Top 7 eCommerce UX Design Trends to Look out for in 2017



While everyone’s busy getting ready for holiday season, I have been assigned the task of predicting the eCommerce trends for a client presentation. Stumbled upon an informative blog.
Top 7 eCommerce UX Design Trends to Look out for in 2017

Go mobile first has been there for a long time, so do scrolling and material design. But Augmented reality, Immersive experiences, and personalized stores, sound really cool. What do you guys think of the trends in eCommerce? I know it’s hard to predict, can the UX experts suggest on what’s next for eCommerce.


I agree that a lot of that is happening in ecommerce, some maybe next year and some for the last 3 or 4 but how is it UX rather than merely Web design?

To me a UX trend would be something like a rise in popularity of card sorting or heatmapping rather than the rise of say video.

I guess my thinking is that UX is about the journey whereas web design is about the result.


Possibly, the introduction of videos in social media has altered a user’s habits for wanting video rich content.


Videos have been used for product pages and home pages from some time, but the new trend that’s picking up recently, is the use of videos that fill the entire screen (same with the images.) Many experts supported that product videos have resulted in an increase in conversions on their eCommerce platforms. You will find more insights on this article. Using video to increase conversion from product pages

We also found the same in our UX research such as more customers going for purchase when they see a video of the product or customer posting their own videos.
I have come across more examples of using videos in different ways on product pages. 6 examples of product videos on e-commerce sites

Hope this answer is useful.


@neonester hi!

I think this title is confusing because e-commerce is an industry and UX is a process.

The trend, in this case, is UX - as e-commerce clients are trending towards fully embracing the process.

A trend I have noticed in the luxury e-commerce industry, though, is linking “lifestyle editorial” in digital and print with one multi-product feature and one checkout.
An example would be’s The Edit Online mobile apps and award-winning PORTER magazine: apps and print.

Combining all three - mobile, web and print for an entirely immersive and exciting, exclusive shopping experience is definitely trending with customers right now.


That’s quite an interesting trend in the sense that I am surprised that they are doing it.

I previously worked for a fashion chain owned by a certain enobled person currently in the midddle of a pension controversy and then for an online only lingerie site and both went through a trend several years ago of creating weekly editorial to sell products, they where fully laid out magazine style spreads that had to be individuallly designed and coded every week, both companies stopped doing them as the ROI wasn’t even close to being worth the design and dev time.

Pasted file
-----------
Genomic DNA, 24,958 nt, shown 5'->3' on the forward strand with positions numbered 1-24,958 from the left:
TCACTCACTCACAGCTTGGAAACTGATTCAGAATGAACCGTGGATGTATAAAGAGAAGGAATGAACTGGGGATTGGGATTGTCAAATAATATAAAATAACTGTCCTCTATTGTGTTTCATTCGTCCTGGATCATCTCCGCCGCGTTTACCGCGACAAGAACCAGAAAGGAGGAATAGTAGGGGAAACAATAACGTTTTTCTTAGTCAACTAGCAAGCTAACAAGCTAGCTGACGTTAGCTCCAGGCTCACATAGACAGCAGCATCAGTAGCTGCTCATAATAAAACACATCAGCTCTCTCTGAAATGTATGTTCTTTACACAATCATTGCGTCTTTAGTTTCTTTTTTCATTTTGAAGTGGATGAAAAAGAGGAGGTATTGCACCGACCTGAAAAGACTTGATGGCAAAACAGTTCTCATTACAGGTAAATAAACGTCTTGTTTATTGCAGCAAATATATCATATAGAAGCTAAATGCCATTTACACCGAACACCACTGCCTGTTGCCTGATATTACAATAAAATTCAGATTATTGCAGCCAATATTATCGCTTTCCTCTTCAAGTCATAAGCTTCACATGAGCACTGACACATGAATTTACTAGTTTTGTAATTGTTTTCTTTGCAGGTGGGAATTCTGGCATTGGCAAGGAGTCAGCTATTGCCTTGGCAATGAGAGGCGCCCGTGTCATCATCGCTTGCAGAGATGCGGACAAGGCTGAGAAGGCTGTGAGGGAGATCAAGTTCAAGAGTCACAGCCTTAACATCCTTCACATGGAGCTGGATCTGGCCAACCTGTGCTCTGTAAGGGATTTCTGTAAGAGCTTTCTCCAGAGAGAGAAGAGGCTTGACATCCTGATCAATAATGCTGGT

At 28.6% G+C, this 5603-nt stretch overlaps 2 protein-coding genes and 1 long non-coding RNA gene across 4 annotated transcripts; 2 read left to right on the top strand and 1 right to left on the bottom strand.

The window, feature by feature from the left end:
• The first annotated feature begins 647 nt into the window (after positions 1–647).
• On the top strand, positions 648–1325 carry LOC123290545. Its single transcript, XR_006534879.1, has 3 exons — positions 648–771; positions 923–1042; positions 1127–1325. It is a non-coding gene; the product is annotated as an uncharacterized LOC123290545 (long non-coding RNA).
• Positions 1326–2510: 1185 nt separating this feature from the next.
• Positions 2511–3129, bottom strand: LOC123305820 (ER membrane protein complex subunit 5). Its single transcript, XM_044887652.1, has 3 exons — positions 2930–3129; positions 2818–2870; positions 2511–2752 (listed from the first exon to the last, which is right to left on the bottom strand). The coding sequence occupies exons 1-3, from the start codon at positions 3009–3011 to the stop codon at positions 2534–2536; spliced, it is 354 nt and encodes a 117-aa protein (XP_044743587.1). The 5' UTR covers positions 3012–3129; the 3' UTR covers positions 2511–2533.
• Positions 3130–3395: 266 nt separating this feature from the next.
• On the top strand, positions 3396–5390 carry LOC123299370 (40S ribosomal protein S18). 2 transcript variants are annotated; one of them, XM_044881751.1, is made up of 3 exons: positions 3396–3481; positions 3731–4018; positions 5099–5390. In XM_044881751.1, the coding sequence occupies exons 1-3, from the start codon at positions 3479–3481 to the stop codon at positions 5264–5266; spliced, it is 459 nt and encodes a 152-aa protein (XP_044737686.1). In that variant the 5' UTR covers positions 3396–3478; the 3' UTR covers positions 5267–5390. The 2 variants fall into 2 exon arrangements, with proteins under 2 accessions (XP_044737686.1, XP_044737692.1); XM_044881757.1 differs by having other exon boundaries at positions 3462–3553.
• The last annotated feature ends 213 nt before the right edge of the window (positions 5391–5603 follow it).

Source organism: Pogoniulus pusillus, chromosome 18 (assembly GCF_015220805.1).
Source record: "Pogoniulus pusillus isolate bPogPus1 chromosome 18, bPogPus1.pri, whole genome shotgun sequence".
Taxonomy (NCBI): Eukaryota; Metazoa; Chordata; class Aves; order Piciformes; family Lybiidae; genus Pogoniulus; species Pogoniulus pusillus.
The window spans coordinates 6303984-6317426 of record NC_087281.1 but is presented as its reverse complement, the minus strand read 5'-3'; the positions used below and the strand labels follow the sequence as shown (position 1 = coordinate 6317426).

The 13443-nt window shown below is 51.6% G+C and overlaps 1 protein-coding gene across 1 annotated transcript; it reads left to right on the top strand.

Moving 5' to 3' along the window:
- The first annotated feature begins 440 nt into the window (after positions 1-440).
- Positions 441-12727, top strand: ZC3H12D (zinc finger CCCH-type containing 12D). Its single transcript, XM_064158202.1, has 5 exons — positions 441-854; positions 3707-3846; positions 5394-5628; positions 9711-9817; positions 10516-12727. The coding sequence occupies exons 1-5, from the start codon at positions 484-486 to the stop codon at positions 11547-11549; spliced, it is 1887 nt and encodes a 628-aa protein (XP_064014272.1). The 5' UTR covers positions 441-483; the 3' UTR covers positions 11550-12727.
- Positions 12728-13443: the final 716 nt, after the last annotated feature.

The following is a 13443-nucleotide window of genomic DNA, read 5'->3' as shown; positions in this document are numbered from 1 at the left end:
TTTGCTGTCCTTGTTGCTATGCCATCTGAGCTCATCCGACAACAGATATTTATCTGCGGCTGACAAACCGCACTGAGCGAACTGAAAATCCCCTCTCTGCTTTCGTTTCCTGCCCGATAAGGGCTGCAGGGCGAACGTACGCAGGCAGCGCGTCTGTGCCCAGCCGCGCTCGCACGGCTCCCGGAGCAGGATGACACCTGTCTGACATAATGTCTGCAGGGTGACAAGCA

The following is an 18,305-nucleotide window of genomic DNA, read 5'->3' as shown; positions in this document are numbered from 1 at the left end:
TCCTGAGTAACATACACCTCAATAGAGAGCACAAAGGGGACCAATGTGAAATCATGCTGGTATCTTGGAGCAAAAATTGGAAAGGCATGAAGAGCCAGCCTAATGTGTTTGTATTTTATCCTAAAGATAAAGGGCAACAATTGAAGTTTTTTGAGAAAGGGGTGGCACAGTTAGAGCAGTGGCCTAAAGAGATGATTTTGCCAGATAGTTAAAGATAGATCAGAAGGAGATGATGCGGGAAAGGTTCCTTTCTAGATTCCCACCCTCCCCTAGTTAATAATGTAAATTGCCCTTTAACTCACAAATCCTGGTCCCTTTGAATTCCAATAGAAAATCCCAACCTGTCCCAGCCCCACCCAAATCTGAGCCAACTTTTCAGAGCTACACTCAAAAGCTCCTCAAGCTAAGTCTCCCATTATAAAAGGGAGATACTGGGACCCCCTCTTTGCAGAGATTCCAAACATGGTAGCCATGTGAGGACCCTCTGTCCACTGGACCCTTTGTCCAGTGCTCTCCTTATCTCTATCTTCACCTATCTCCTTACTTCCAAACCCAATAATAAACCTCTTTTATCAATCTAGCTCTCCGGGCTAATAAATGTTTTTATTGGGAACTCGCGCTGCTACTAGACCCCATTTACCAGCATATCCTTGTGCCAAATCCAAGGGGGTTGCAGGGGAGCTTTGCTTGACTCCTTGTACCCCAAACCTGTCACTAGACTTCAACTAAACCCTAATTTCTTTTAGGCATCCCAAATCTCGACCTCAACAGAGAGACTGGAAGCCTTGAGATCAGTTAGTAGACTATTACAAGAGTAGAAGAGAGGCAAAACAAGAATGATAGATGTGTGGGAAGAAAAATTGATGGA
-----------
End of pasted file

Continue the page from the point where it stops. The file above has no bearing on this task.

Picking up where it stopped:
@rachelreveley yeah. Totally counterintuitive that print should do so well, but net-a-porter are killing it.
I know, I worked there. Fantastic team. Much fun. :slight_smile:


‘readers scanned products on the pages of PORTER more than 85,000 times – an impressive interaction rate of 78%,’

That is impressive.

Perhaps the difference is in converting readers to buyers rather than buyers into readers and then back to buyers.


Great! It’s useful for me.My name is Rebecca i am a graphic designer at Design Back Office. There is your own positive way for each E-Commerce website as well as individual style and you may not need to follow some trends to succeed. However, the information that guides your competitors and what your customers expect to see may be very valuable. So here are collected and rated in descending order of increasing Top E-Commerce UX Design Trends to Look out for in 2017
Large Backgrounds, Images Sell, Not Text, Dynamic Product Search Bar, Common UI Design Patterns
Card-like layouts, Material design, Good Banner layout, Responsive design


I agree on most of these points. I feel content will probably remain a huge part of the buying process. Also, absolutely crucial for SEO best practices now that Google base their rankings on content.

What would be interesting for a UX designer, I feel, is the actual outcomes of conversion rates when displaying pages with more visuals than text and larger backgrounds, and how it influences customer behaviour. Maybe findings show it is more effective at the beginning of the journey and buying cycle.


Possibly, the introduction of videos in social media has altered a user’s habits for wanting video rich content.


Funny though – I hate video. I know how it’s slated to be huge, and lots of people love it, but if I get to a page with a video in it I kill it without even previewing.




That makes three.

It sends me out of my skin when they start out of nowhere with unexpected audio!

Give me a good transcript for 90% of videos. I can scan it faster and I don’t have to turn my music off.